From vanished villages and bygone businesses to abandoned architecture, forgotten pastimes and projects put on hold, Lost Britain tells the intriguing story of Britain's buildings, counties, transport, languages, roads and rivers that have been forgotten over the centuries.
The book shines a light on the hidden corners of Britain's history, exploring medieval ghost villages, former architectural masterpieces, the purported resting place of Anne Boleyn's heart, England's Atlantis, God's Gift, a German war cemetery, the hamlet of Lost in Aberdeenshire, the old Welsh railway run on seven different forms of power and a missing fort in County Down, not to mention how Britain used to be connected to mainland Europe.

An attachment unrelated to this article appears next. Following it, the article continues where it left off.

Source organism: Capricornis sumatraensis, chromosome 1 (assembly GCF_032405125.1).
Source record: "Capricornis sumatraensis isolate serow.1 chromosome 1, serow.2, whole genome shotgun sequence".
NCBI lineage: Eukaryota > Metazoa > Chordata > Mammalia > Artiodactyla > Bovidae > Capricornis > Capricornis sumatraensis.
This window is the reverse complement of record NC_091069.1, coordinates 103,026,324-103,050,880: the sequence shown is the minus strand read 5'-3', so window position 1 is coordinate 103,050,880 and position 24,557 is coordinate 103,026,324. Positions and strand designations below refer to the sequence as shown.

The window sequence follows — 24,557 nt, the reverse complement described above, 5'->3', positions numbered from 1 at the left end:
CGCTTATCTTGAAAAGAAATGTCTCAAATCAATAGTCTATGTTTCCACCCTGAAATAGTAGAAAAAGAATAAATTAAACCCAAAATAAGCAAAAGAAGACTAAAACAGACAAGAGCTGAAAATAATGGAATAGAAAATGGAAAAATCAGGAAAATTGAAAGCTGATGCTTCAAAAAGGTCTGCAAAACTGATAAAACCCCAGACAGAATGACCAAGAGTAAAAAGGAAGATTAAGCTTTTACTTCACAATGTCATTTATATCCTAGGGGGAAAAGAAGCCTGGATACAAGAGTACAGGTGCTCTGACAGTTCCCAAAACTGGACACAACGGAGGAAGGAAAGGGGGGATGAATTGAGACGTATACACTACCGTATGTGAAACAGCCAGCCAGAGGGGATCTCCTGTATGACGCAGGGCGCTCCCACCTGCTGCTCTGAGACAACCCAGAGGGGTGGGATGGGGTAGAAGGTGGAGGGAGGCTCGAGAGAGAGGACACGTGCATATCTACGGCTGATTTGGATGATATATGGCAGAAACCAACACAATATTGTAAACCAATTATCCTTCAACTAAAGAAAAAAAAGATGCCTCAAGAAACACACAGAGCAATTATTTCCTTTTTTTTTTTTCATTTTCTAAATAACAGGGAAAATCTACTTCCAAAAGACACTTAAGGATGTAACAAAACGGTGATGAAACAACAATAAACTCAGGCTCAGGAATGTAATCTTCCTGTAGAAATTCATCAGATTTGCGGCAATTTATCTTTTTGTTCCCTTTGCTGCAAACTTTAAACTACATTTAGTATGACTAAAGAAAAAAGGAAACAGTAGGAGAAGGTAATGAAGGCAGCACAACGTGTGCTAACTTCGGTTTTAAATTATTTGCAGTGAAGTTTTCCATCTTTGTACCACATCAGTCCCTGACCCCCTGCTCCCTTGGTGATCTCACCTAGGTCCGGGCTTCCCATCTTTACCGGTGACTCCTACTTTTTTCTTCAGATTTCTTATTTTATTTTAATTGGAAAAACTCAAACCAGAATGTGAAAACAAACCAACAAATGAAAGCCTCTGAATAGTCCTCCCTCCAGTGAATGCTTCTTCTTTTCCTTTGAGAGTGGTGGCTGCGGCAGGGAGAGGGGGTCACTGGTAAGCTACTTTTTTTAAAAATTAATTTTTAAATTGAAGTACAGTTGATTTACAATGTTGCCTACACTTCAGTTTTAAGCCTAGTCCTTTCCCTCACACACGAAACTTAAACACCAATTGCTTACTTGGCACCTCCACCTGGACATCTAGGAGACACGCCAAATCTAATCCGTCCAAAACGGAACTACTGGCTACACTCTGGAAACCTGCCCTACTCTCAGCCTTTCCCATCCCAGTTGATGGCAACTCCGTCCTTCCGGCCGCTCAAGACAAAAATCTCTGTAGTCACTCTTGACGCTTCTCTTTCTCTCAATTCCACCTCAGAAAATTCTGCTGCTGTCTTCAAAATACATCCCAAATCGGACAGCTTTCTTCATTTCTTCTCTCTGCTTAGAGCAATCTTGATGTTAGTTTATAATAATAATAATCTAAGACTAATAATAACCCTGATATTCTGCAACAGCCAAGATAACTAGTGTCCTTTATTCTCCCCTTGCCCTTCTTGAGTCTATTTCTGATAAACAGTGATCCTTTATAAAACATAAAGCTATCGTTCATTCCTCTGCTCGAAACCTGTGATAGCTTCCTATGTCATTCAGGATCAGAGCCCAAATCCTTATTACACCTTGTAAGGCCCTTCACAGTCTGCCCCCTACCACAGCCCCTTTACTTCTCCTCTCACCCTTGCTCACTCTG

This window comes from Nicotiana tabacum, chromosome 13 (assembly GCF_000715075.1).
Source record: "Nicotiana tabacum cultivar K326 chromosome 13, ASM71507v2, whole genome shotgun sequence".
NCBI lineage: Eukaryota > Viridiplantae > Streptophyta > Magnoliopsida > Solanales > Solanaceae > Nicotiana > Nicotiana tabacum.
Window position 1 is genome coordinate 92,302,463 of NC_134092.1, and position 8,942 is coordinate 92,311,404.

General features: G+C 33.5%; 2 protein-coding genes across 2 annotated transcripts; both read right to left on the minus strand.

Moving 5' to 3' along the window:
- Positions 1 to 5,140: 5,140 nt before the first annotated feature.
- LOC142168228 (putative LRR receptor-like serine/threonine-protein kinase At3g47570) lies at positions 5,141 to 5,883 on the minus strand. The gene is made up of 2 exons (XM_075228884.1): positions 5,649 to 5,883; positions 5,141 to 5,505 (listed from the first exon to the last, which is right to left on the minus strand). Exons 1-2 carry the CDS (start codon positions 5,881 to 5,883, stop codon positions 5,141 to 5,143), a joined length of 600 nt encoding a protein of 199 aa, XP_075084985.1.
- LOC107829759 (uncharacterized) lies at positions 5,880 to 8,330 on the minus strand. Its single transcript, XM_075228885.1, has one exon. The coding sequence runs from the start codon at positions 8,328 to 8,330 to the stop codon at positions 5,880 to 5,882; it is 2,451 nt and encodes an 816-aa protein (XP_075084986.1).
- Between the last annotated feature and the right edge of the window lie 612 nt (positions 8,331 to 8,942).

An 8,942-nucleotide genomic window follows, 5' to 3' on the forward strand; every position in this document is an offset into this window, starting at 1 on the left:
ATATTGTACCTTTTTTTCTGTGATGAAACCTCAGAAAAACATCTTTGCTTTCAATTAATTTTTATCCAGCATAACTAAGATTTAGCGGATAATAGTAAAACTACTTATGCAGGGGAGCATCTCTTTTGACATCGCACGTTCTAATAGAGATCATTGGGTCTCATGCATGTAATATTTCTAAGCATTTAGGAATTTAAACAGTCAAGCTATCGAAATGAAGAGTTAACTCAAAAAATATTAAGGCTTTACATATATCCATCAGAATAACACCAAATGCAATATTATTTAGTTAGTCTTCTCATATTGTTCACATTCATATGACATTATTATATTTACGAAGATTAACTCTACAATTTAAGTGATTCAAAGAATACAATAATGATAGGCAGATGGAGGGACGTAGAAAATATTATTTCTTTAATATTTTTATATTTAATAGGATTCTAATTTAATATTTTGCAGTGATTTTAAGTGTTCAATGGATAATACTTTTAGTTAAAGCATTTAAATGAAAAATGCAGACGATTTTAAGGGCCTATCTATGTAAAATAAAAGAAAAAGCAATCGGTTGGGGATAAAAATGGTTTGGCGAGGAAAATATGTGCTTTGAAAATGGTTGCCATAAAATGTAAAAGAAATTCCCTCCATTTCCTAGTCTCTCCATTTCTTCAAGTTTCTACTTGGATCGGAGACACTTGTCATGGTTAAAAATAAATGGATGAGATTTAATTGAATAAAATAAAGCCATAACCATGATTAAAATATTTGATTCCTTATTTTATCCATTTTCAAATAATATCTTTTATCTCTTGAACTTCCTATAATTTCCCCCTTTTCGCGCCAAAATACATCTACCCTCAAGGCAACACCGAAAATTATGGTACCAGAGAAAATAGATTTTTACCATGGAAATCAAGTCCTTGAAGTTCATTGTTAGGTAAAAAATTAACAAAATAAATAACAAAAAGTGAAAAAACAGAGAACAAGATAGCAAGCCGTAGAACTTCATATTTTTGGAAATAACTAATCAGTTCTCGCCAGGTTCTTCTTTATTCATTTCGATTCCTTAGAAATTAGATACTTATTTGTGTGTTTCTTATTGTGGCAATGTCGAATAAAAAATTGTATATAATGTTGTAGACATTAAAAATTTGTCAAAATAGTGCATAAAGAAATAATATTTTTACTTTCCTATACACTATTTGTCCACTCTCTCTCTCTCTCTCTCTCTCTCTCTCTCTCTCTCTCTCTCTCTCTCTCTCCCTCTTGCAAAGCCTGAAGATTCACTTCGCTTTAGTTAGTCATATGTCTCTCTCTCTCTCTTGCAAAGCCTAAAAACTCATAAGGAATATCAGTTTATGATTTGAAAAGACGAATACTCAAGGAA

Exploring the history of the lost parts of Britain, author David Long both mourns their loss and celebrates the achievements of the engineers and architects of past generations, revealing some extraordinary features of this nation's history that should not be forgotten.
Winner of the Best Book With Facts Blue Peter Book Award 2017
Be shocked and amazed by these amazing real-life stories of extreme survival.
The Man Who Sucked Blood from a Shark, a sailor who survived for 133 days on a raft in the Atlantic when his ship was torpedoed, using shark's blood in place of fresh water.
The Girl Who Fell From the Sky, a teenager who fell 2 miles from an aeroplane and trekked through the Amazon jungle to safety.
The Woman Who Froze to Death and Lived, a woman who was trapped under freezing water for so long her heart stopped. Four hours later, medics managed to warm her blood enough to revive her.